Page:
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Jiha Moon at Saltworks - Art in America, May 2008

by Rebecca Dimling Cochran

Jiha Moon studied both traditional Korean painting and Western painting at university in her native Korea. She furthered her knowledge of the latter in the United States, but it remains particularly telling that her early training was based in a system in which the two practices were distinctly separate. In her small- to medium-size works, she has developed a style of painting that is not so much a fusion as a harmonious layer- ing of the two traditions' distinct mark-making and leitmotifs.

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What a Feeling - Creative Loafing Charlotte, April 2008

By Scott Lucas, April 02, 2008

Ever recall being told a good story of great joy or regret or sorrow, and later, on attempting a recall, you forget the entire tale except for the feeling attending the yarn? That's a Jiha Moon painting. Ethereal, luxurious, undulating, captivating, carry-you-away from yourself vivid. Hard nails run soft down your back. Can't remember what you saw, won't soon forget what you felt.

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Urbancode #3 - 2007

by Jessica Gorman

Korean-born artist Jiha Moon talks with urbancode magazine in advance of her upcoming solo exhibition at the Curator’s Office micro gallery. The space is located in the District at 1515 14th Street NW, suite 201. Moon’s work will be on view from September 15 – October 20, 2007.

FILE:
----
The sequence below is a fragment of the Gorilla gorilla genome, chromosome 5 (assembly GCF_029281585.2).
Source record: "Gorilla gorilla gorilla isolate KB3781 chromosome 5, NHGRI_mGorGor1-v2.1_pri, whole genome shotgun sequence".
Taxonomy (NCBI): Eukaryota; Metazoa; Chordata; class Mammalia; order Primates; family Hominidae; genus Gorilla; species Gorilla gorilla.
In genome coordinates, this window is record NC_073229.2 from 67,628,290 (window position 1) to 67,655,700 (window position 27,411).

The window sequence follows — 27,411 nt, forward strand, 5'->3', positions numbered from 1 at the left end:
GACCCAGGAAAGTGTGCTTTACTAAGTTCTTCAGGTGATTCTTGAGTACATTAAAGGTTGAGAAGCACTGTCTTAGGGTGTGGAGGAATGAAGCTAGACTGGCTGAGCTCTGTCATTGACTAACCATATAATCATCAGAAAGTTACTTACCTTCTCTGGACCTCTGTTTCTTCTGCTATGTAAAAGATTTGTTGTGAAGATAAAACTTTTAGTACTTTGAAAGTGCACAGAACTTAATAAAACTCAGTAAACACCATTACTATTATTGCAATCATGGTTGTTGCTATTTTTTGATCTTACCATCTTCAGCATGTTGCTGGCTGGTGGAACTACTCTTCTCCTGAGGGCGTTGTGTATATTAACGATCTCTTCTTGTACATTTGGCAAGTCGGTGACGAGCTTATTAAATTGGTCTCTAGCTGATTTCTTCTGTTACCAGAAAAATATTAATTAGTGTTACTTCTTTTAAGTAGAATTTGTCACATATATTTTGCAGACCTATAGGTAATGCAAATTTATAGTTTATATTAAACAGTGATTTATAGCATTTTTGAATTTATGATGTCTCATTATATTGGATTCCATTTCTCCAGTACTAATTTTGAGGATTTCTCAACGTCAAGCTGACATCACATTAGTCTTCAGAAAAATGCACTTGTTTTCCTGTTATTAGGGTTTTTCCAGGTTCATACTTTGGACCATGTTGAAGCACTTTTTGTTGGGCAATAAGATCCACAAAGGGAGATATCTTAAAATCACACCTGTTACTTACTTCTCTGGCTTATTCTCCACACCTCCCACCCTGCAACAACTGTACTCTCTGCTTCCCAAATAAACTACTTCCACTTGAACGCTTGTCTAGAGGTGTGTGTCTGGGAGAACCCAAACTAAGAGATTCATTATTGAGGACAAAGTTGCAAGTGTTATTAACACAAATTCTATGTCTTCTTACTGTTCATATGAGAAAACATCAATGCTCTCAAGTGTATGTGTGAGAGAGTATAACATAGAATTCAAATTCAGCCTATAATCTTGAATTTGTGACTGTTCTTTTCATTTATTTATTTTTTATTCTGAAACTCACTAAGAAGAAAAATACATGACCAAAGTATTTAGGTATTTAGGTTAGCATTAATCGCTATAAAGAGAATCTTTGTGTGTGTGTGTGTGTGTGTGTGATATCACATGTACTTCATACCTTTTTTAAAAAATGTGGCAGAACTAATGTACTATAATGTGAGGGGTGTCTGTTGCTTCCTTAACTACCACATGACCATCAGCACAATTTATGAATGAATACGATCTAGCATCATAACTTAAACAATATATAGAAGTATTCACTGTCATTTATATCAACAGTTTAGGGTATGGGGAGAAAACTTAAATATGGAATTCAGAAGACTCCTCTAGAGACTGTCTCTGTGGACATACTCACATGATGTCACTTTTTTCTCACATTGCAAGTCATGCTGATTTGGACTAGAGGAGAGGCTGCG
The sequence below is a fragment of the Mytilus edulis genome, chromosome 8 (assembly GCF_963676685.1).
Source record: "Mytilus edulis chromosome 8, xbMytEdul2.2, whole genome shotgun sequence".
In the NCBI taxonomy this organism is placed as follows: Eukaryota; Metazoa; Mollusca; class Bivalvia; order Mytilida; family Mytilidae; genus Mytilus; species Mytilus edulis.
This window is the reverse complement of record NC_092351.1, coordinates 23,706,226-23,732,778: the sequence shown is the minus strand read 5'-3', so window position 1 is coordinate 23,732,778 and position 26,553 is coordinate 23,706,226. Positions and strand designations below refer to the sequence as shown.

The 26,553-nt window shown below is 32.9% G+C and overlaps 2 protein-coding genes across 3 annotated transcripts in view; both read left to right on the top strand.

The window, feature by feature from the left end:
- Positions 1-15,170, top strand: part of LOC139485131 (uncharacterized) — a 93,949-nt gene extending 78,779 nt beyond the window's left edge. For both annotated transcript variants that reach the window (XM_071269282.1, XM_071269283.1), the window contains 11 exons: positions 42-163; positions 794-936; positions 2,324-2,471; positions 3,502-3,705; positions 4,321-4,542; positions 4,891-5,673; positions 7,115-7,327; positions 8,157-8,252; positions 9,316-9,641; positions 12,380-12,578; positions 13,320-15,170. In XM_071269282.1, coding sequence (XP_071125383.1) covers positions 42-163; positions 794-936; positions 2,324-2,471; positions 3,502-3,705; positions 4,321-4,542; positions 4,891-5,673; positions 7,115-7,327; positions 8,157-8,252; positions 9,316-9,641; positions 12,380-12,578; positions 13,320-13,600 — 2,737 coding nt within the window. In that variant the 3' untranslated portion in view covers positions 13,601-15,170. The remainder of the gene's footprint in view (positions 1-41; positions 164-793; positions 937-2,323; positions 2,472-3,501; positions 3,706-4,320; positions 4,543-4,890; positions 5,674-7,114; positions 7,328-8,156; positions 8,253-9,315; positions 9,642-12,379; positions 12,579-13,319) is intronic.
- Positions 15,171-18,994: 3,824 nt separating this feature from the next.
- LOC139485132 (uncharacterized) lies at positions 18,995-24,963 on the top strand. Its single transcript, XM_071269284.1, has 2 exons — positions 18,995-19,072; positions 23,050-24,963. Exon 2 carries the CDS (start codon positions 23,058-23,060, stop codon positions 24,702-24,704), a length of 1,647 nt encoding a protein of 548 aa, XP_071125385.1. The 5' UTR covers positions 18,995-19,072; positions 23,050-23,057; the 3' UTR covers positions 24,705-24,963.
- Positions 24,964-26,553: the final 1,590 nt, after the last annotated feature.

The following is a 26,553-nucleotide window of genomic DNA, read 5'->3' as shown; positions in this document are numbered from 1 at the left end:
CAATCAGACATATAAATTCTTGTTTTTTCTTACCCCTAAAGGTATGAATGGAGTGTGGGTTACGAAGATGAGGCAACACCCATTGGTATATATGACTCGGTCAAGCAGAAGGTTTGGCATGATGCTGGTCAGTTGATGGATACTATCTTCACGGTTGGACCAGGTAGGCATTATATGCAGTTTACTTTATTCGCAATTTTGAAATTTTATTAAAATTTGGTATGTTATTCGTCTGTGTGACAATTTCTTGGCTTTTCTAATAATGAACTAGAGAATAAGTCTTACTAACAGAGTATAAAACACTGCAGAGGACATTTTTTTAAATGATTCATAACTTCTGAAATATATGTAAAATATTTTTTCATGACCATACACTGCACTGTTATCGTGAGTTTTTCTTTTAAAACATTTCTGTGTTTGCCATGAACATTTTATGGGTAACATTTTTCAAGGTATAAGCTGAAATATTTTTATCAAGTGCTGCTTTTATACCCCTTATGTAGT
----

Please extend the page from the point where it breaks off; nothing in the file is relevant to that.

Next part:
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Weather Channels - New York Sun, 2007

By David Cohen, May 17, 2007

When it comes to painting, evoking the elements calls for elemental solutions. In three beautiful exhibitions in Chelsea right now, contemporary artists balance a fascination with water, clouds, and ethereal, billowing forms with audacious experimental attitudes toward traditional materials. Each body of work manifests a heightened consciousness of paint's formal properties that are appropriate to what it is depicting, in terms of liquidity or brittleness, fluency or arrest.

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Defying The Definitive - New York Sun, 2006

By Daniel Kunitz, September 14, 2006

To what degree does an artist's heritage inform his work? It is a particularly American question, since, no matter how deep our roots in this soil may dig, all of us have, to some degree, a multiple identity. But so what? Shouldn't an American artist be considered an artist foremost, an American as a second thought, and a hyphenated identity as an afterthought?

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A Mélange of Asian Roots and Shifting Identities - New York Times, 2006

By Roberta Smith, September 8, 2006

I like the title of the Asia Society's latest, and possibly best, foray into contemporary art. "One Way or Another: Asian American Art Now" borrows a familiar colloquialism for go-it-alone ingenuity and persistence under pressure, not bad qualities for a young artist. The phrase is also the title of the 1978 punk standard by Blondie, and thus linked to a bouncy rant that Deborah Harry, the group's slinky lead singer, delivered with a rebellious feminist snarl.

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